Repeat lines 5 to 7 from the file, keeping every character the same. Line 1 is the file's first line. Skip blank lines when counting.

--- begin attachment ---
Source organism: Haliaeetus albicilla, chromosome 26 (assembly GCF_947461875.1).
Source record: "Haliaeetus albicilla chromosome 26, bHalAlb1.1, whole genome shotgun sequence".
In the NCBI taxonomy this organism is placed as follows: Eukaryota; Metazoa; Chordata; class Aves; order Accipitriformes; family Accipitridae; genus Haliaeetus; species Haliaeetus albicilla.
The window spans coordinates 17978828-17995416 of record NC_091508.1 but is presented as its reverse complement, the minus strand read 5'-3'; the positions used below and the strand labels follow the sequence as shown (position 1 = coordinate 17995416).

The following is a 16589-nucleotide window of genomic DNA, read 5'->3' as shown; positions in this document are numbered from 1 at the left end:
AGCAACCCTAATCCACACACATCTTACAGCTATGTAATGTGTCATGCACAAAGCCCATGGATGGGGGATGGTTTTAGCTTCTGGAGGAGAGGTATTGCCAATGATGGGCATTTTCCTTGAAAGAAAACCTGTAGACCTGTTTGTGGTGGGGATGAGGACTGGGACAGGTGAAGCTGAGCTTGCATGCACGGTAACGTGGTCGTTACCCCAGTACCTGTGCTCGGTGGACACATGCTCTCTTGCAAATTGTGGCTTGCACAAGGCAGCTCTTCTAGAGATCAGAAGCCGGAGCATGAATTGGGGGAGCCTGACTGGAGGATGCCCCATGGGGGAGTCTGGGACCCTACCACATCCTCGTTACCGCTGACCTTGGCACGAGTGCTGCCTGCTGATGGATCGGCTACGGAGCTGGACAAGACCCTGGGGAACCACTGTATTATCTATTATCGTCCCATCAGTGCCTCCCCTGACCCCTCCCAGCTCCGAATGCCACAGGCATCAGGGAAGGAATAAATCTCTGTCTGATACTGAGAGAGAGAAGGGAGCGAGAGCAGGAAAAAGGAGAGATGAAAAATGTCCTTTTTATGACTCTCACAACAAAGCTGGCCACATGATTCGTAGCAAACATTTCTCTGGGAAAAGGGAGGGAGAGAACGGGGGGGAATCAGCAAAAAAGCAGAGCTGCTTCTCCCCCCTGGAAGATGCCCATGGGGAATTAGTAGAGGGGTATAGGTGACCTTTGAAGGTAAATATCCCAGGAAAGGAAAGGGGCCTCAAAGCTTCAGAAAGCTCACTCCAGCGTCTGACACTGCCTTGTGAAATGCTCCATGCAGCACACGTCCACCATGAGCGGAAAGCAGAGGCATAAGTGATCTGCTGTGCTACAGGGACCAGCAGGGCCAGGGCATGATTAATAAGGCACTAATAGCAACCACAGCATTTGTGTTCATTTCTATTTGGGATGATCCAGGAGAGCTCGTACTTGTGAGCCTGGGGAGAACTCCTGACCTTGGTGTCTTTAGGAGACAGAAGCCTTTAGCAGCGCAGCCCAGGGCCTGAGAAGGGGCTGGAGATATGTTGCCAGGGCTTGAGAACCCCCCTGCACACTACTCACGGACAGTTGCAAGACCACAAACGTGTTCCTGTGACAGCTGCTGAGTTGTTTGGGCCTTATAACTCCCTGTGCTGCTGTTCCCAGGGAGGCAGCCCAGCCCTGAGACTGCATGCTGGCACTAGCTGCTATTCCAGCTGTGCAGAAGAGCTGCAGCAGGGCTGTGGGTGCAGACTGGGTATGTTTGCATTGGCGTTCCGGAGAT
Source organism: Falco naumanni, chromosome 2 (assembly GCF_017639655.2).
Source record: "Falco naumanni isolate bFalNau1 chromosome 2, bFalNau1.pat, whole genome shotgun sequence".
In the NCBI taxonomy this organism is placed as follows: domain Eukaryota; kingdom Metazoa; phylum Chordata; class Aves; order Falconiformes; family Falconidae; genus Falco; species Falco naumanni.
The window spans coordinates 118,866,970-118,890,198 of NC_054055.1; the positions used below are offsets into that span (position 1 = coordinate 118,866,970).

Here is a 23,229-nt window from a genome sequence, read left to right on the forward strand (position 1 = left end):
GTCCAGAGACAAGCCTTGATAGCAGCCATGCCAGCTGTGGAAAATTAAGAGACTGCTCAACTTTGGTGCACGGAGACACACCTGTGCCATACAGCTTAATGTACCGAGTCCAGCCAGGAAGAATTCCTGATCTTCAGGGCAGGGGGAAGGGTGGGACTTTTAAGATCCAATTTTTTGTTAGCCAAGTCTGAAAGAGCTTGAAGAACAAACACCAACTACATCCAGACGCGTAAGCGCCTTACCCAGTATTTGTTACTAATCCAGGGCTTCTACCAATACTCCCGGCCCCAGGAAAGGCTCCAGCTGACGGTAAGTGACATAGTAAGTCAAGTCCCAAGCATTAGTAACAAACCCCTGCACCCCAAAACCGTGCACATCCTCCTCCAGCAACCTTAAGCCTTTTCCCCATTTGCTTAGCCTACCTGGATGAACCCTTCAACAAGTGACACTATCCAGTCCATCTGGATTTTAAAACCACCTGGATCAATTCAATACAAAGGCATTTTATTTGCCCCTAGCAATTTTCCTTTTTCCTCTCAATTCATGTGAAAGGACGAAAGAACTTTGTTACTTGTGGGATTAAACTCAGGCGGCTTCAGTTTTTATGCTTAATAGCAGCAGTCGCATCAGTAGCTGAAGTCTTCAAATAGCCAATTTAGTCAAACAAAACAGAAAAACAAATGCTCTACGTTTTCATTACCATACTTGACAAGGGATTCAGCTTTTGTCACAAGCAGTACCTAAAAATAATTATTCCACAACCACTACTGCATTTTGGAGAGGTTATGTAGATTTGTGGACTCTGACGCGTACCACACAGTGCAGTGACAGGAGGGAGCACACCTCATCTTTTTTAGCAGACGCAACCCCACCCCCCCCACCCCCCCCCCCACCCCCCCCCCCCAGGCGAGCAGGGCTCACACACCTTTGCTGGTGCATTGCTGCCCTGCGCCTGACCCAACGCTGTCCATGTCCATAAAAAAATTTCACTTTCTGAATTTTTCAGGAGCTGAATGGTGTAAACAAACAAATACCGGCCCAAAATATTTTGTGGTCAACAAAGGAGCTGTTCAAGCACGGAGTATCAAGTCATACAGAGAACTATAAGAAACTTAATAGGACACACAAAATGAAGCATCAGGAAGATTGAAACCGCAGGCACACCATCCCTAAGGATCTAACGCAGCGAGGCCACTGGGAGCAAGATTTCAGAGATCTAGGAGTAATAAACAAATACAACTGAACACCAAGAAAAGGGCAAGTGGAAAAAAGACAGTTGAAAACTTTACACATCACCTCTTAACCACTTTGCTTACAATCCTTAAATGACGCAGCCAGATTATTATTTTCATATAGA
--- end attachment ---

The following is a 16589-nucleotide window of genomic DNA, read 5'->3' as shown; positions in this document are numbered from 1 at the left end:
AGCAACCCTAATCCACACACATCTTACAGCTATGTAATGTGTCATGCACAAAGCCCATGGATGGGGGATGGTTTTAGCTTCTGGAGGAGAGGTATTGCCAATGATGGGCATTTTCCTTGAAAGAAAACCTGTAGACCTGTTTGTGGTGGGGATGAGGACTGGGACAGGTGAAGCTGAGCTTGCATGCACGGTAACGTGGTCGTTACCCCAGTACCTGTGCTCGGTGGACACATGCTCTCTTGCAAATTGTGGCTTGCACAAGGCAGCTCTTCTAGAGATCAGAAGCCGGAGCATGAATTGGGGGAGCCTGACTGGAGGATGCCCCATGGGGGAGTCTGGGACCCTACCACATCCTCGTTACCGCTGACCTTGGCACGAGTGCTGCCTGCTGATGGATCGGCTACGGAGCTGGACAAGACCCTGGGGAACCACTGTATTATCTATTATCGTCCCATCAGTGCCTCCCCTGACCCCTCCCAGCTCCGAATGCCACAGGCATCAGGGAAGGAATAAATCTCTGTCTGATACTGAGAGAGAGAAGGGAGCGAGAGCAGGAAAAAGGAGAGATGAAAAATGTCCTTTTTATGACTCTCACAACAAAGCTGGCCACATGATTCGTAGCAAACATTTCTCTGGGAAAAGGGAGGGAGAGAACGGGGGGGAATCAGCAAAAAAGCAGAGCTGCTTCTCCCCCCTGGAAGATGCCCATGGGGAATTAGTAGAGGGGTATAGGTGACCTTTGAAGGTAAATATCCCAGGAAAGGAAAGGGGCCTCAAAGCTTCAGAAAGCTCACTCCAGCGTCTGACACTGCCTTGTGAAATGCTCCATGCAGCACACGTCCACCATGAGCGGAAAGCAGAGGCATAAGTGATCTGCTGTGCTACAGGGACCAGCAGGGCCAGGGCATGATTAATAAGGCACTAATAGCAACCACAGCATTTGTGTTCATTTCTATTTGGGATGATCCAGGAGAGCTCGTACTTGTGAGCCTGGGGAGAACTCCTGACCTTGGTGTCTTTAGGAGACAGAAGCCTTTAGCAGCGCAGCCCAGGGCCTGAGAAGGGGCTGGAGATATGTTGCCAGGGCTTGAGAACCCCCCTGCACACTACTCACGGACAGTTGCAAGACCACAAACGTGTTCCTGTGACAGCTGCTGAGTTGTTTGGGCCTTATAACTCCCTGTGCTGCTGTTCCCAGGGAGGCAGCCCAGCCCTGAGACTGCATGCTGGCACTAGCTGCTATTCCAGCTGTGCAGAAGAGCTGCAGCAGGGCTGTGGGTGCAGACTGGGTATGTTTGCATTGGCGTTCCGGAGAT
Source organism: Falco naumanni, chromosome 2 (assembly GCF_017639655.2).